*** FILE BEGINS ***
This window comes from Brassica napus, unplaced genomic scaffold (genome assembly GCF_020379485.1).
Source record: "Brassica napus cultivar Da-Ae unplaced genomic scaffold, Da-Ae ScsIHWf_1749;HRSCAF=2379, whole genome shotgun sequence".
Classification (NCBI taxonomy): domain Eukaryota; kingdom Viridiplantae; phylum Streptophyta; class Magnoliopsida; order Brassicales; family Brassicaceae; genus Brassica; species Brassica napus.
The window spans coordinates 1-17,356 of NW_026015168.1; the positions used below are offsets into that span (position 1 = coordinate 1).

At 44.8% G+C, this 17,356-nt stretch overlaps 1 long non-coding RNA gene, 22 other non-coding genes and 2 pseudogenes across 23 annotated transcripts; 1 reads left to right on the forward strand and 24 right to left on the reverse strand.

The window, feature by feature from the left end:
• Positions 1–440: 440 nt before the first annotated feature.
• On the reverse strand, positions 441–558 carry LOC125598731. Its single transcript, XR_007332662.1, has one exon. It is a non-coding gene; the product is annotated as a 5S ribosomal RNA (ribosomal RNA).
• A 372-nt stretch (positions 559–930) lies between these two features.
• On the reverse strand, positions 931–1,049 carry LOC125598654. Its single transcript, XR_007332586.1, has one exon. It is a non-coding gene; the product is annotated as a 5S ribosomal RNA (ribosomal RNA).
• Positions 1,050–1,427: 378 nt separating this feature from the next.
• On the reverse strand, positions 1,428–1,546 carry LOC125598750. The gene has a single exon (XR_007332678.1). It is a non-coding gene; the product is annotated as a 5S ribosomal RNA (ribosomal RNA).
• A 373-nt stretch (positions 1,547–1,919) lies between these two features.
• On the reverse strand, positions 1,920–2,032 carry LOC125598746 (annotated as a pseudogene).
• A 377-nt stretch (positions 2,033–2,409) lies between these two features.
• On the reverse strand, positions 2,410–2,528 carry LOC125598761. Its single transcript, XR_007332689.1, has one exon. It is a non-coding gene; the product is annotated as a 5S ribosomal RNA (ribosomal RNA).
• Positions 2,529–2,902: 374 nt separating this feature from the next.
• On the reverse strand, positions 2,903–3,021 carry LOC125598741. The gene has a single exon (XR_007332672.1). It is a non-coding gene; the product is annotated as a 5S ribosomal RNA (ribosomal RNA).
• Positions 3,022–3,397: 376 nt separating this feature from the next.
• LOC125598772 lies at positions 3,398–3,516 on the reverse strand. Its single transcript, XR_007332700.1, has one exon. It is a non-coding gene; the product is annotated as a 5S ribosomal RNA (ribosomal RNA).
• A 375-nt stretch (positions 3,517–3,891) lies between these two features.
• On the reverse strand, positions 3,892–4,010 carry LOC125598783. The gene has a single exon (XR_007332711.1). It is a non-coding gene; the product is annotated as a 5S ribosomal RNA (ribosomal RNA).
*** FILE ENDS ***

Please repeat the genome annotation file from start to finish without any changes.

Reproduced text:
This window comes from Brassica napus, unplaced genomic scaffold (genome assembly GCF_020379485.1).
Source record: "Brassica napus cultivar Da-Ae unplaced genomic scaffold, Da-Ae ScsIHWf_1749;HRSCAF=2379, whole genome shotgun sequence".
Classification (NCBI taxonomy): domain Eukaryota; kingdom Viridiplantae; phylum Streptophyta; class Magnoliopsida; order Brassicales; family Brassicaceae; genus Brassica; species Brassica napus.
The window spans coordinates 1-17,356 of NW_026015168.1; the positions used below are offsets into that span (position 1 = coordinate 1).

At 44.8% G+C, this 17,356-nt stretch overlaps 1 long non-coding RNA gene, 22 other non-coding genes and 2 pseudogenes across 23 annotated transcripts; 1 reads left to right on the forward strand and 24 right to left on the reverse strand.

The window, feature by feature from the left end:
• Positions 1–440: 440 nt before the first annotated feature.
• On the reverse strand, positions 441–558 carry LOC125598731. Its single transcript, XR_007332662.1, has one exon. It is a non-coding gene; the product is annotated as a 5S ribosomal RNA (ribosomal RNA).
• A 372-nt stretch (positions 559–930) lies between these two features.
• On the reverse strand, positions 931–1,049 carry LOC125598654. Its single transcript, XR_007332586.1, has one exon. It is a non-coding gene; the product is annotated as a 5S ribosomal RNA (ribosomal RNA).
• Positions 1,050–1,427: 378 nt separating this feature from the next.
• On the reverse strand, positions 1,428–1,546 carry LOC125598750. The gene has a single exon (XR_007332678.1). It is a non-coding gene; the product is annotated as a 5S ribosomal RNA (ribosomal RNA).
• A 373-nt stretch (positions 1,547–1,919) lies between these two features.
• On the reverse strand, positions 1,920–2,032 carry LOC125598746 (annotated as a pseudogene).
• A 377-nt stretch (positions 2,033–2,409) lies between these two features.
• On the reverse strand, positions 2,410–2,528 carry LOC125598761. Its single transcript, XR_007332689.1, has one exon. It is a non-coding gene; the product is annotated as a 5S ribosomal RNA (ribosomal RNA).
• Positions 2,529–2,902: 374 nt separating this feature from the next.
• On the reverse strand, positions 2,903–3,021 carry LOC125598741. The gene has a single exon (XR_007332672.1). It is a non-coding gene; the product is annotated as a 5S ribosomal RNA (ribosomal RNA).
• Positions 3,022–3,397: 376 nt separating this feature from the next.
• LOC125598772 lies at positions 3,398–3,516 on the reverse strand. Its single transcript, XR_007332700.1, has one exon. It is a non-coding gene; the product is annotated as a 5S ribosomal RNA (ribosomal RNA).
• A 375-nt stretch (positions 3,517–3,891) lies between these two features.
• On the reverse strand, positions 3,892–4,010 carry LOC125598783. The gene has a single exon (XR_007332711.1). It is a non-coding gene; the product is annotated as a 5S ribosomal RNA (ribosomal RNA).